STEPPING OUT OF THE BOUNDARY OF YOUR OWN NATURE
At Baba's request, Raosaheb recited a couplet of Hafiz in
Persian, which was also translated into English, Telegu and
Gujarati. The translation of it was:
"How can you tread the path of Truth unless you
step out of the boundary of your own nature?"
This path is full of untold and intolerable hardships and
sufferings. Even the yogis and saints have not fathomed the
state of my Reality. Hafiz speaks of "stepping out of the
boundary of our nature." But what is that nature of ours?
I am not going to repeat the theme of evolution of forms and
consciousness now. I have explained much about these in
books. We start with the birth of a human child, for
example. The birth is due to his or her past karmas. No
sooner is the child born than he or she begins to experience
the sanskaras acquired in his or her past lives. So what will
be the nature of the child? The nature of the child will be, of
course, according to his or her past sanskaras [mental
impressions]. That child must act, feel and think according
to his or her sanskaras accumulated in his or her past lives.
There is no way out and he or she must experience the
sanskaras. That is the law of must.
In addition to this inexorable principle of must, the
environmental circumstances are such that they help the
child to act, feel and think according to his or her past
sanskaras. No sooner does the child see the light of earth
than he or she begins to grow older day by day. He or she
must weep as soon as he or she is born. He or she must be
given a milk diet. He or she must grow bigger and bigger.
He or she must have a name. His or her sex, character,
personality, inclinations, et cetera, is determined by the
principle of must. The child knows not from whence he or
she has come. The child has no thought of all that. The child
takes for granted that he or she is born, and the child begins
to live. The child has a sex and a name; he or she cries, eats,
drinks, and later studies in school and enjoys or suffers life
all this because of his or her nature not "Nature."*
Hafiz refers to the nature of a child. This is the law of must.
It is your very nature, created and nurtured by you, that
makes you think that you are a man or a woman, that you
have a body, sickly or healthy, beautiful or ugly. It makes
you think that you are hungry, robust, unwell, et cetera.
Now we come to the difficulties of the spiritual path. What
are the difficulties? It is always impossible to fathom my
Original State of Reality on the spiritual path. Why? I shall
explain the reasons to you. What does Hafiz say? He says:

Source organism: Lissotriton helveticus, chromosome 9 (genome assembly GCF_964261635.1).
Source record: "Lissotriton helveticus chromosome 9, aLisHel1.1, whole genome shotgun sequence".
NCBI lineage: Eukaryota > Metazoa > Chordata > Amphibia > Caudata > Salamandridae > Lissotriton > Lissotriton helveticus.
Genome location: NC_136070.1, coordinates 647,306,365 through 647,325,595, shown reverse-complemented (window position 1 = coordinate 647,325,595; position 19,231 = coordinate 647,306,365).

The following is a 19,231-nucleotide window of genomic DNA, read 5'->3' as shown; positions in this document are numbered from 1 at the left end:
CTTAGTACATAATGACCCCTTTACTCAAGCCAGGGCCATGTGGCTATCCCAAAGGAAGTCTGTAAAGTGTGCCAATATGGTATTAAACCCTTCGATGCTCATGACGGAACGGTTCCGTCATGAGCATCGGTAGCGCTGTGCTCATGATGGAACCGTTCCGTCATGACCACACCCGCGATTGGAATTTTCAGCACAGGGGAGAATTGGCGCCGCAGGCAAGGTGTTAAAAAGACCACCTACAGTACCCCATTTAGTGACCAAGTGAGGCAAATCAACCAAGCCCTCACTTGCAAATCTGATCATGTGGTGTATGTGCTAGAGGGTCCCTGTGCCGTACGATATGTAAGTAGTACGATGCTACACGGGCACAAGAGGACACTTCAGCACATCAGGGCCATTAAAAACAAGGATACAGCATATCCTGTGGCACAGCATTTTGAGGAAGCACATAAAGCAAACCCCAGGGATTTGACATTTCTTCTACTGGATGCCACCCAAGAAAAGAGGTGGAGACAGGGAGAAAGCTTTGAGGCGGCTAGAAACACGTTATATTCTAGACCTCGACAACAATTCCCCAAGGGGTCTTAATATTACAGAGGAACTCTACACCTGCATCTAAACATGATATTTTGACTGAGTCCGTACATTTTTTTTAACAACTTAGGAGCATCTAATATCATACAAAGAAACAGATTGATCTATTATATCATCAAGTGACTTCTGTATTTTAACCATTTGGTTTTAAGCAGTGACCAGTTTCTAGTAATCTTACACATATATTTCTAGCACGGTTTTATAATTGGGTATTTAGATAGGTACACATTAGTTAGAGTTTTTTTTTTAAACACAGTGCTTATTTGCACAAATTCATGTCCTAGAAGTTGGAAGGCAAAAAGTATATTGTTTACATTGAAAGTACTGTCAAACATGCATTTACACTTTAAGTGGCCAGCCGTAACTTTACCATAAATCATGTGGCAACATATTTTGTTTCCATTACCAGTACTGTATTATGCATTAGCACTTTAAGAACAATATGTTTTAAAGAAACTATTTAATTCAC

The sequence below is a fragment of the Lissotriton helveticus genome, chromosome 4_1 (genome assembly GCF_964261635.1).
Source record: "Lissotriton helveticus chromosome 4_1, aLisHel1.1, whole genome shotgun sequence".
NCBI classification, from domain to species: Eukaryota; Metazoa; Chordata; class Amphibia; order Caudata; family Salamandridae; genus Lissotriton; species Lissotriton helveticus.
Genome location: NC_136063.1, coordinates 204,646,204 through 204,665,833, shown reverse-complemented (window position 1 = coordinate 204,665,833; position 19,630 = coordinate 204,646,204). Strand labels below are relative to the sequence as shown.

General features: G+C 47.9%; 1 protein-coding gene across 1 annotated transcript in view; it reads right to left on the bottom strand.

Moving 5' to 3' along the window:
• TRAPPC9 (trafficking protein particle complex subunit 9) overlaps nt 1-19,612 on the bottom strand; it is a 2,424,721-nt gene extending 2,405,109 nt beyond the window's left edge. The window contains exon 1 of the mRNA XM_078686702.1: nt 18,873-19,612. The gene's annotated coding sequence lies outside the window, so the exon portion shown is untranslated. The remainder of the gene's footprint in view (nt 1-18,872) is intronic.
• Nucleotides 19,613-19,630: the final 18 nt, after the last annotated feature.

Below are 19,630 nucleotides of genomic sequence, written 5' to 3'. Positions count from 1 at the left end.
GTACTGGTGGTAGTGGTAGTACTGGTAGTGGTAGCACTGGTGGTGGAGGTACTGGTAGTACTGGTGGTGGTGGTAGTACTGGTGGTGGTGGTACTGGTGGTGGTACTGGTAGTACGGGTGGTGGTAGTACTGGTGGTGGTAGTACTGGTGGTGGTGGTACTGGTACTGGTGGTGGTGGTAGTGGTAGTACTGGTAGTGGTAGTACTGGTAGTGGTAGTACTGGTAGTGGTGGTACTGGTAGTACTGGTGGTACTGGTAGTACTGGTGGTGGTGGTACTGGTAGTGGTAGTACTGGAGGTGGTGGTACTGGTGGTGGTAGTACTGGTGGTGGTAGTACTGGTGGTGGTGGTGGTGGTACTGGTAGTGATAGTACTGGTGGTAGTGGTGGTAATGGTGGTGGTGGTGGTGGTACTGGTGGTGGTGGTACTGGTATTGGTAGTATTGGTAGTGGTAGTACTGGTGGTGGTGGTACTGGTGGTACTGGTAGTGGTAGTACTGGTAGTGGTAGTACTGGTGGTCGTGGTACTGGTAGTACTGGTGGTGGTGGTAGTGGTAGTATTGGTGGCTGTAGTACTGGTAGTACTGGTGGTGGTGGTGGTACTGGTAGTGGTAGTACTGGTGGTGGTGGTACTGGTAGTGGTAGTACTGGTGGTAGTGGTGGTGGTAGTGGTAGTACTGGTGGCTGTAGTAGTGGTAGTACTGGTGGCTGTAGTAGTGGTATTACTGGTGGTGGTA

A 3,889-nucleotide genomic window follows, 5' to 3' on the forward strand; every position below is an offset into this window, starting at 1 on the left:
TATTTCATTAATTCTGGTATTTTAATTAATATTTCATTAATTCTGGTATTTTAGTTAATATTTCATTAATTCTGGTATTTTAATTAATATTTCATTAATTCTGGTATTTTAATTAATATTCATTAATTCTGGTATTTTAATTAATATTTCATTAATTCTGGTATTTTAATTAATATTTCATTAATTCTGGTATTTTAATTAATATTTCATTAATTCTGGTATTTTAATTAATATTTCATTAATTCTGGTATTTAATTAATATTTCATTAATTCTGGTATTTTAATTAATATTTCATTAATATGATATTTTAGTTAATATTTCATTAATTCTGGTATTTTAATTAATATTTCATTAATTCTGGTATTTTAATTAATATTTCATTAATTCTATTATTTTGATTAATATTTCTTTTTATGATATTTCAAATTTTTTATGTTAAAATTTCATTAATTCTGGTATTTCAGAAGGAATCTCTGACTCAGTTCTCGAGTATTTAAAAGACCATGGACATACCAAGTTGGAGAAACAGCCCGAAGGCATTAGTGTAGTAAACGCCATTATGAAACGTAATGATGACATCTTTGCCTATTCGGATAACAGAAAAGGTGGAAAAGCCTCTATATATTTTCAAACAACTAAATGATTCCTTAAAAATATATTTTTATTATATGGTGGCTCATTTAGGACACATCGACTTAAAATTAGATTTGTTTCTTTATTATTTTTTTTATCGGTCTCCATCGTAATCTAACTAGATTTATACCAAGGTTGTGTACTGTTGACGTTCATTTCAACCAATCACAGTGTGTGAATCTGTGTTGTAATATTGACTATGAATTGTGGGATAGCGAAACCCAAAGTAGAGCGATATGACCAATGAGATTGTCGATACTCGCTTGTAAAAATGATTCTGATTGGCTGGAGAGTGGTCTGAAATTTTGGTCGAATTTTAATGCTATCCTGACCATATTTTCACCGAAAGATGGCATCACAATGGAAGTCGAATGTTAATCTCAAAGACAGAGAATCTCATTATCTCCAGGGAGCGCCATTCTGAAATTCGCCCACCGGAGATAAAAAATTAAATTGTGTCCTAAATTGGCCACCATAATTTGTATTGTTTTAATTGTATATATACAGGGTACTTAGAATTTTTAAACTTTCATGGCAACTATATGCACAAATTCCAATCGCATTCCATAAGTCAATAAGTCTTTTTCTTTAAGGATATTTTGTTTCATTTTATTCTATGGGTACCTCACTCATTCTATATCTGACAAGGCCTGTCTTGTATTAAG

"Step out of the boundary of your nature." It means: "Go
against your own nature." Your nature makes you think that
you are hungry and want food. When you feel hungry, you
demand food and eat. Hafiz wants you not to eat; that is
going against your nature, that is to say, stepping out of
your nature. If your nature says you are not feeling hungry,
according to Hafiz, you must go against it and you must eat,
and eat much. When you feel like sleeping, according to
Hafiz, you must not sleep. This is what we understand from
the couplet of Hafiz.
But does it really mean all this? No. I shall tell you what
Hafiz really means. According to Hafiz, literally, if you
want to see anything, you must not see. If you do not want to
see anything, you must see. This is what is meant by
stepping out of your nature. We can go on giving
innumerable such examples of "going against one's nature."
Take another instance: when you run up an incline, you will
pant for breath. In such a case, you must not pant; you
should breathe normally. Contrariwise, when you feel
normal, you must not feel normal; you must breathe hard
and pant for breath. Therefore, it is almost impossible to
step out of the boundary of your very nature, and it is
therefore really impossible for you to realize me as I really
am. Then what should we do?
Hafiz comes to our rescue and gives a solution. But that
solution too is very difficult, impossible, but somewhat less
difficult or less impossible. Hafiz says:
At this point, Baba asked Raosaheb to recite the couplet in
Persian (which was later translated into Telegu and Gujarati)
which means, according to Baba's translation in English:
"O you mad one! If you have that madness to realize God,
then become the dust at the feet of a Perfect Master!"
Baba continued to dictate:
We are coming back to becoming the dust at the feet of a
Perfect Master. What does Hafiz mean? Dust has no thought
of its own; it has no will of its own. It can be trampled upon,
applied to the forehead or suspended in the air. There is no
truer and better example of complete obedience than "of
becoming like dust."
If any of you do not understand, don't worry about it. Just
look at me and think of me. That will do. Words have no
real value. It is good if you understand. But if you don't,
why worry about it?
Baba concluded with the question: "What do we mean by
obedience?" He asked Eruch to read out the discourse on the
four types of obedience which he had given the past week, as
well as in Poona and Bombay. At the end of it, Raosaheb
recited the lines of another Persian poet, which Baba
"After spending years and years of intense longing for God,
one, out of thousands of mardan-e-Khuda (men of God),
realizes Him. Out of millions of those who live,
not so much for themselves,
but only for God, only one realizes God!"
Baba concluded: "This gives us some idea of the great
difficulties on the path of Self-Realization. Mardan means the
male population. It means "the real male" or "real man" and
he is of God. Only one out of such millions can realize God
after years and years of intense longing for Him."
*This refers to the forces of Primordial Nature, or the poetic
term Mother Nature. RETURN TO TEXT
LORD MEHER, 1st USA ed, vol. 15 & 16, Bhau Kalchuri, pp. 5334-5336
1999 © Avatar Meher Baba Perpetual Public Charitable Trust